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|Title:||CEO Affective Well-being and Transformational Leadership|
|Abstract:||The aim of this research was to explore the links between demographic predictors and affective well-being on Chief Executives Officers (CEO) Transformational Leadership behaviour. The primary hypothesis of the study was to test self-reported CEO work well-being including anxiety-comfort, depression-pleasure, boredom-enthusiasm, tiredness-vigour and anger-placid being associated with frequency of colleague-reported Transformational Leadership behaviour. Twenty CEO‟s participated in a survey design. This included completing the Affective Well-Being Scale and nominating direct reports to complete the Global Transformational Leadership Questionnaire. A correlational analysis found a moderately positive relationship between CEO role tenure and positive affective well-being (38.8% variation explained). A moderate negative correlation between organisation size and negative affective well-being (21.8% variation explained) was also found. Unexpectedly, weekly working hours was moderately positively associated with transformational leadership (18.4% variation explained). Positive affective well-being and transformational leadership were found to be approaching significant (2% variation explained) to which further in-depth research and analysis is required to verify this effect. The results indicate that individuals entering new CEO roles, particularly in larger businesses may find it constructive to improve/sustain their positive work well-being for role longevity and especially when looking to be a transformational leader for the organisation. Research limitations and areas for ongoing research are also discussed.|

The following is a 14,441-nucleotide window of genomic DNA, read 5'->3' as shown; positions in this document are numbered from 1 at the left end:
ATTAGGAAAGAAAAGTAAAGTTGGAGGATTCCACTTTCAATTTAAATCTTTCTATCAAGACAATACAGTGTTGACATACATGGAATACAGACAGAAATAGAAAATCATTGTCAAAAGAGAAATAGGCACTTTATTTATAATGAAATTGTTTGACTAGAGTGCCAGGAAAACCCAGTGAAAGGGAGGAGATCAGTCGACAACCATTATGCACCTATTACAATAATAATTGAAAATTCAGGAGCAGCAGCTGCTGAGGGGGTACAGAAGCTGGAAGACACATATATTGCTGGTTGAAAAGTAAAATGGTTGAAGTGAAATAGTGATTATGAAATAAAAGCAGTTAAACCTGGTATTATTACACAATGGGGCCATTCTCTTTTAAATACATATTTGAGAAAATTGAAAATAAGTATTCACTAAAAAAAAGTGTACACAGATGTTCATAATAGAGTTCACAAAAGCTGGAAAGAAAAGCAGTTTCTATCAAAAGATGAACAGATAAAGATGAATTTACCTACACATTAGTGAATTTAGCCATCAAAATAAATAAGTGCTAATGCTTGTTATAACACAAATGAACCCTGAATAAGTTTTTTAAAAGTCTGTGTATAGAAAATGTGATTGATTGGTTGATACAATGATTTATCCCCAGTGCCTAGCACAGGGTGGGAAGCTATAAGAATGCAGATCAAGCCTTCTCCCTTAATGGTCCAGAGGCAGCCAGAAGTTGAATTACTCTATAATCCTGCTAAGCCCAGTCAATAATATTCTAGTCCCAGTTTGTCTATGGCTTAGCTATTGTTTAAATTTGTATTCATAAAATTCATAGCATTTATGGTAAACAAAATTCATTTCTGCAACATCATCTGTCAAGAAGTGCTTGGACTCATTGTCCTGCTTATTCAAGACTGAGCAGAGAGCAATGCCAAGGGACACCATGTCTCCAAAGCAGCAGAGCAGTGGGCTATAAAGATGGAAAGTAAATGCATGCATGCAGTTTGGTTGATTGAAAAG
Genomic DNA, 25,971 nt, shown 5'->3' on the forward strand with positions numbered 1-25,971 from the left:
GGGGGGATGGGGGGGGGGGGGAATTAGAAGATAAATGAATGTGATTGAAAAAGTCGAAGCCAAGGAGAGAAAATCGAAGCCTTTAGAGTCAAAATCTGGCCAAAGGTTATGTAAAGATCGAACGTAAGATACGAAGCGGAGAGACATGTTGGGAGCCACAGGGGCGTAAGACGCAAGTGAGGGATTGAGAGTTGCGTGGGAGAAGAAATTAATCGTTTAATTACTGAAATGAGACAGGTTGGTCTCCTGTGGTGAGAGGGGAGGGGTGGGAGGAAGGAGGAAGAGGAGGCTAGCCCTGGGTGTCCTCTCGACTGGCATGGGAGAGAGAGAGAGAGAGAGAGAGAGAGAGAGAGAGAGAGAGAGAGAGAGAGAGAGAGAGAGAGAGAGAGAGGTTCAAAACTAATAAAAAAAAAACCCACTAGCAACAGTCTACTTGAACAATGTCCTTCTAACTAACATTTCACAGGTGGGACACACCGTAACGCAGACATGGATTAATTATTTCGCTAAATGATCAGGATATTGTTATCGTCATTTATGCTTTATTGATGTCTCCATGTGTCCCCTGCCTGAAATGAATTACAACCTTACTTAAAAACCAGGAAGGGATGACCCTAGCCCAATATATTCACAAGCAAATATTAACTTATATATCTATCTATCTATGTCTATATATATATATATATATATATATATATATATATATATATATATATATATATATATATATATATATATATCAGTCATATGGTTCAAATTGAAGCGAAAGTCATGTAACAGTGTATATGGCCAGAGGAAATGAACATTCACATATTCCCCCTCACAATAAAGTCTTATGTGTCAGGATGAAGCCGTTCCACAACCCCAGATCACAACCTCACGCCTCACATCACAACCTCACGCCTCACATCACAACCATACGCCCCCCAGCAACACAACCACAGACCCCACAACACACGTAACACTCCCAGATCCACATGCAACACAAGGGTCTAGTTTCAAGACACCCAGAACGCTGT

|Rights:||© the author, 2011|
|Description:||The full text of this dissertation is available only to University of Leicester members. Please log in with your CFS username and password when prompted.|
|Appears in Collections:||Masters' Dissertations, School of Psychology|
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